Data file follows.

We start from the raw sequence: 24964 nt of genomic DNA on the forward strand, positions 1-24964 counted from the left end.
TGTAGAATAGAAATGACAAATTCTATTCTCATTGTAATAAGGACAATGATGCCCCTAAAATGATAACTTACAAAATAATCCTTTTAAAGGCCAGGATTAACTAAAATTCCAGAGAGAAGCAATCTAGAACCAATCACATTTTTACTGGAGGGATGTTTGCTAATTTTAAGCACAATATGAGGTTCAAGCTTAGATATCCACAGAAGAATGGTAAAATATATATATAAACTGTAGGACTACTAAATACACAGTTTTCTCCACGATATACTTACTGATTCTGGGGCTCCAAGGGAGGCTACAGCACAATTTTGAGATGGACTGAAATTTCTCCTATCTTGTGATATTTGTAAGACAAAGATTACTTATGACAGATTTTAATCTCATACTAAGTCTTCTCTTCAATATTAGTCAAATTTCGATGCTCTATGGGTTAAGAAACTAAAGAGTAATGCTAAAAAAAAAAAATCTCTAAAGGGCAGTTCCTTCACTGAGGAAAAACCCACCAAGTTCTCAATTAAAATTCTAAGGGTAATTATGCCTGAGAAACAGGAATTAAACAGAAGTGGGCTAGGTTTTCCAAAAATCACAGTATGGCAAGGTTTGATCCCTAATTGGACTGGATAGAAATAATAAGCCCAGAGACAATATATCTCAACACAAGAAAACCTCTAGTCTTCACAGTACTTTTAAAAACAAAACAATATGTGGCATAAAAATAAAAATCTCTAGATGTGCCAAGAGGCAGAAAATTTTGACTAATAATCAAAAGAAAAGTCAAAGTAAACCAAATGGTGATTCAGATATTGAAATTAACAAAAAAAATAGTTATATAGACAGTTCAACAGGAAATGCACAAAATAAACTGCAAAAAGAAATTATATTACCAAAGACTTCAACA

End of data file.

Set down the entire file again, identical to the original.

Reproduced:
We start from the raw sequence: 24964 nt of genomic DNA on the forward strand, positions 1-24964 counted from the left end.
TGTAGAATAGAAATGACAAATTCTATTCTCATTGTAATAAGGACAATGATGCCCCTAAAATGATAACTTACAAAATAATCCTTTTAAAGGCCAGGATTAACTAAAATTCCAGAGAGAAGCAATCTAGAACCAATCACATTTTTACTGGAGGGATGTTTGCTAATTTTAAGCACAATATGAGGTTCAAGCTTAGATATCCACAGAAGAATGGTAAAATATATATATAAACTGTAGGACTACTAAATACACAGTTTTCTCCACGATATACTTACTGATTCTGGGGCTCCAAGGGAGGCTACAGCACAATTTTGAGATGGACTGAAATTTCTCCTATCTTGTGATATTTGTAAGACAAAGATTACTTATGACAGATTTTAATCTCATACTAAGTCTTCTCTTCAATATTAGTCAAATTTCGATGCTCTATGGGTTAAGAAACTAAAGAGTAATGCTAAAAAAAAAAAATCTCTAAAGGGCAGTTCCTTCACTGAGGAAAAACCCACCAAGTTCTCAATTAAAATTCTAAGGGTAATTATGCCTGAGAAACAGGAATTAAACAGAAGTGGGCTAGGTTTTCCAAAAATCACAGTATGGCAAGGTTTGATCCCTAATTGGACTGGATAGAAATAATAAGCCCAGAGACAATATATCTCAACACAAGAAAACCTCTAGTCTTCACAGTACTTTTAAAAACAAAACAATATGTGGCATAAAAATAAAAATCTCTAGATGTGCCAAGAGGCAGAAAATTTTGACTAATAATCAAAAGAAAAGTCAAAGTAAACCAAATGGTGATTCAGATATTGAAATTAACAAAAAAAATAGTTATATAGACAGTTCAACAGGAAATGCACAAAATAAACTGCAAAAAGAAATTATATTACCAAAGACTTCAACA